Microsoft 365 Apps Are Getting a New Default Font


Microsoft 365 logo

Microsoft has been using Calibri as the default font across Office applications and services since 2007, replacing Times New Roman and Arial. Now there’s a new default font coming to a Word document near you: Aptos.

Back in 2021, Microsoft released five new fonts it commissioned as possible replacements for Calibri. The new fonts — Tenorite, Bierstadt, Skeena, Seaford, and Grandview — have been available for use in Microsoft 365 applications and services since then. Bierstadt was apparently the most popular out of those options, and it now becoming the default font, but with a name change to Aptos. The font will become the default for new Word, PowerPoint, and Excel documents, and it will also be used in Outlook.

Microsoft explained in a blog post, “The typeface was created by Steve Matteson, one of the world’s leading type designers. His previous work includes the development of the original Windows TrueType core fonts and the creation of Segoe. Steve renamed the typeface he designed from Bierstadt to Aptos after his favorite unincorporated town in Santa Cruz, California, whose widely ranging landscape and climate epitomizes the font’s versatility. The fog, beaches, redwood trees, and mountains of Aptos summed up everything that he loved about California. Getting away from digital and evoking the outdoors was akin to getting back to pencil and paper. Drawing letters by hand would play a pivotal role in Steve’s creative process.”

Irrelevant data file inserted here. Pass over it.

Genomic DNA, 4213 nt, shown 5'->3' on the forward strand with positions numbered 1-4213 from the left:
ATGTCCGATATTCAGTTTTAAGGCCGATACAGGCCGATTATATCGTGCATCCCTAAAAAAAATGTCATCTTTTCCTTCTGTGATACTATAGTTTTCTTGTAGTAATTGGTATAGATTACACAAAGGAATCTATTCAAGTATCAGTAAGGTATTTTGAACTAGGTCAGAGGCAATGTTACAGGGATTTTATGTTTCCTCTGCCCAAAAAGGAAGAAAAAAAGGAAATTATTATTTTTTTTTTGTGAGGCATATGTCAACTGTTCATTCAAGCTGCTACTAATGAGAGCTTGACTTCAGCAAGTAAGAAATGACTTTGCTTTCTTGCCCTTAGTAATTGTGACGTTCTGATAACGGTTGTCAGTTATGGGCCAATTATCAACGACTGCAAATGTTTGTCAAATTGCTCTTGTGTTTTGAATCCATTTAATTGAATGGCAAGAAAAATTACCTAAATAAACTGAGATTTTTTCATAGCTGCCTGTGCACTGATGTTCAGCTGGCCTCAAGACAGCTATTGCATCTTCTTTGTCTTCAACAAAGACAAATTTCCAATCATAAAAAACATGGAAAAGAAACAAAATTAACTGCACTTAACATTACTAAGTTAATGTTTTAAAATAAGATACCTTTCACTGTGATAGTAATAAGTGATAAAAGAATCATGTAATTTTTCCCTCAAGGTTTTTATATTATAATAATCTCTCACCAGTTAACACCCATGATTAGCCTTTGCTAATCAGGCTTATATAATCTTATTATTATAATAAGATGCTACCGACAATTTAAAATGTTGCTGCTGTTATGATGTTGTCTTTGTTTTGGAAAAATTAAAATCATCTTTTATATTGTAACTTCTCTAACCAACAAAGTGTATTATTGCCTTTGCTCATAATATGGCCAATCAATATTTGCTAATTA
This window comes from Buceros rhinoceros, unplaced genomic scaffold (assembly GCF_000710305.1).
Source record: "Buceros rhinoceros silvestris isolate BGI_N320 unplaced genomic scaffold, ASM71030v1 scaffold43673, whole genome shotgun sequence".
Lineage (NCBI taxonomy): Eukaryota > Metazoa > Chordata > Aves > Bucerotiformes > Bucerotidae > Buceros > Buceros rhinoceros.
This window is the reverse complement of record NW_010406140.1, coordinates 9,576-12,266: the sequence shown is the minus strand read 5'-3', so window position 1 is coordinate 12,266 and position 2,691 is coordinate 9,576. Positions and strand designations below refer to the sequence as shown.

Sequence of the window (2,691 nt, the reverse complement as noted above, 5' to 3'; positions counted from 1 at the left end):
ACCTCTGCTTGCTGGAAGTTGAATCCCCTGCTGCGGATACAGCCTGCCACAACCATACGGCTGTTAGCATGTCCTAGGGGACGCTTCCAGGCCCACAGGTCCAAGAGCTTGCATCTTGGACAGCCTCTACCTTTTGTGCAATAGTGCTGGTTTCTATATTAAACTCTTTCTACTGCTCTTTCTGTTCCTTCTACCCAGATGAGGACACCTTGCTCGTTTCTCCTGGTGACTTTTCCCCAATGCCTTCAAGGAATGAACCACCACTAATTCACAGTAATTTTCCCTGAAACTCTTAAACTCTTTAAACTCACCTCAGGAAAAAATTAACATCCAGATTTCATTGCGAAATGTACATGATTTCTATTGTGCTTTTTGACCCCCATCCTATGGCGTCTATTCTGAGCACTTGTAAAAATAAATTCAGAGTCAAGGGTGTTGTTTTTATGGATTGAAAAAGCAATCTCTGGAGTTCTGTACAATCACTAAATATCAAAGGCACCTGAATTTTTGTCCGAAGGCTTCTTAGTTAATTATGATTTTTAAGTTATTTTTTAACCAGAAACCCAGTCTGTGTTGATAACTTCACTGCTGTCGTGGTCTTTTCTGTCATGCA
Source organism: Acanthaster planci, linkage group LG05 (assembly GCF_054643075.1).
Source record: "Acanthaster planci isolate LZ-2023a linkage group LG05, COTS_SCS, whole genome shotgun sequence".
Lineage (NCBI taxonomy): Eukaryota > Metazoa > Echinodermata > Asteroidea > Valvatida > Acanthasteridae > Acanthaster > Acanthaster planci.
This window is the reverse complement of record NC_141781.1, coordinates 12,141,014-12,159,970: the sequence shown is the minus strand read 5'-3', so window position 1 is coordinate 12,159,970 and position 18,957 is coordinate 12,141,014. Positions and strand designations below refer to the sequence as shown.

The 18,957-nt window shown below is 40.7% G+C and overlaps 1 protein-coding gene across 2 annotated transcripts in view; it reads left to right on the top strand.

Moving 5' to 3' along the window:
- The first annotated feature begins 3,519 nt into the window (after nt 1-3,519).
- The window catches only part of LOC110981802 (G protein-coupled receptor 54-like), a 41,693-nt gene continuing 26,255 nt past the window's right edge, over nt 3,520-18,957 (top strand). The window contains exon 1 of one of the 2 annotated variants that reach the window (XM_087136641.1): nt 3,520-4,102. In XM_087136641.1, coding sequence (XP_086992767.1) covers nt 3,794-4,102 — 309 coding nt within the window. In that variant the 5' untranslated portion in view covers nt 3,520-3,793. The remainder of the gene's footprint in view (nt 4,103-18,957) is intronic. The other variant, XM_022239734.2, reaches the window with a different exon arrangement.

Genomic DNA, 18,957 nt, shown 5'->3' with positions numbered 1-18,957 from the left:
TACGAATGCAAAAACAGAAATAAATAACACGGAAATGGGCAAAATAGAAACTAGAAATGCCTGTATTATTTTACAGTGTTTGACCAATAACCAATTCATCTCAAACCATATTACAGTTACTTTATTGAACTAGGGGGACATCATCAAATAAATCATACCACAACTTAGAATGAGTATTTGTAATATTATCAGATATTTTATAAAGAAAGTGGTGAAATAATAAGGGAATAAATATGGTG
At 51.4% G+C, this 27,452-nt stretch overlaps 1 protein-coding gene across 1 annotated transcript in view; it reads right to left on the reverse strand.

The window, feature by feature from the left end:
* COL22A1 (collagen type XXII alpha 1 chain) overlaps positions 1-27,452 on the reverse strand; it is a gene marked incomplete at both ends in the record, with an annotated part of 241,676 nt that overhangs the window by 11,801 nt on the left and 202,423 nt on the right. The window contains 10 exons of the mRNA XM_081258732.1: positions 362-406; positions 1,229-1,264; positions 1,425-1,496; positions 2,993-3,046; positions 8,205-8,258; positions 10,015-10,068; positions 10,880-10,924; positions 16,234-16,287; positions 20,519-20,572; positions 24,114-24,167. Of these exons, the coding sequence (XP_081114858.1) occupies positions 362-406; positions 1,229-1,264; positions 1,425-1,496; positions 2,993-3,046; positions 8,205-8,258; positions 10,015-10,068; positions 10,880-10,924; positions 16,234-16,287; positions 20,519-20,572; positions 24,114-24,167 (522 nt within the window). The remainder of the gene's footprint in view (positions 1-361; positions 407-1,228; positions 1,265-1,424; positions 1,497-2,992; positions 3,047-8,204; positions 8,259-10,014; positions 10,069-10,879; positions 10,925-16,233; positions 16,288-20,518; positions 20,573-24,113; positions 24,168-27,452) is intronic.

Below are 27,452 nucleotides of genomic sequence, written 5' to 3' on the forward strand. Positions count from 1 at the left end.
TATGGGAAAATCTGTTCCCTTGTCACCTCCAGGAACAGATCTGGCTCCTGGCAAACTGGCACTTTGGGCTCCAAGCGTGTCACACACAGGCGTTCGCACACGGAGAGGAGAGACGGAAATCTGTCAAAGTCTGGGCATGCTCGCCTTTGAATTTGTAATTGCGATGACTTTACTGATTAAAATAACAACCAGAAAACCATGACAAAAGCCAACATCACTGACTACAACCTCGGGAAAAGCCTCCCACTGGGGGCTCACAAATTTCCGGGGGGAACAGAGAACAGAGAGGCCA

Aptos font image
Microsoft Design

The font’s new name comes from Aptos, California, with the town’s “widely ranging landscape and climate epitomizes the font’s versatility,” according to Microsoft. The previous name came from Mount Bierstadt in Colorado, which in turn was named after painter Albert Bierstadt who climbed the mountain in 1863. The name can translate to “Beer Town” in English. Microsoft’s blog post didn’t give a specific reason for the change from Bierstadt to Aptos, except “as there was a change of guard so too the name.”

You’ll still be able to change the default font in all Microsoft 365 applications, just as you can right now, if you’re not a fan of the new look. It also won’t be automatically applied to any existing documents, so you don’t need to worry about sudden formatting changes or other potential issues.

Source: Microsoft Design Blog
Via: The Verge


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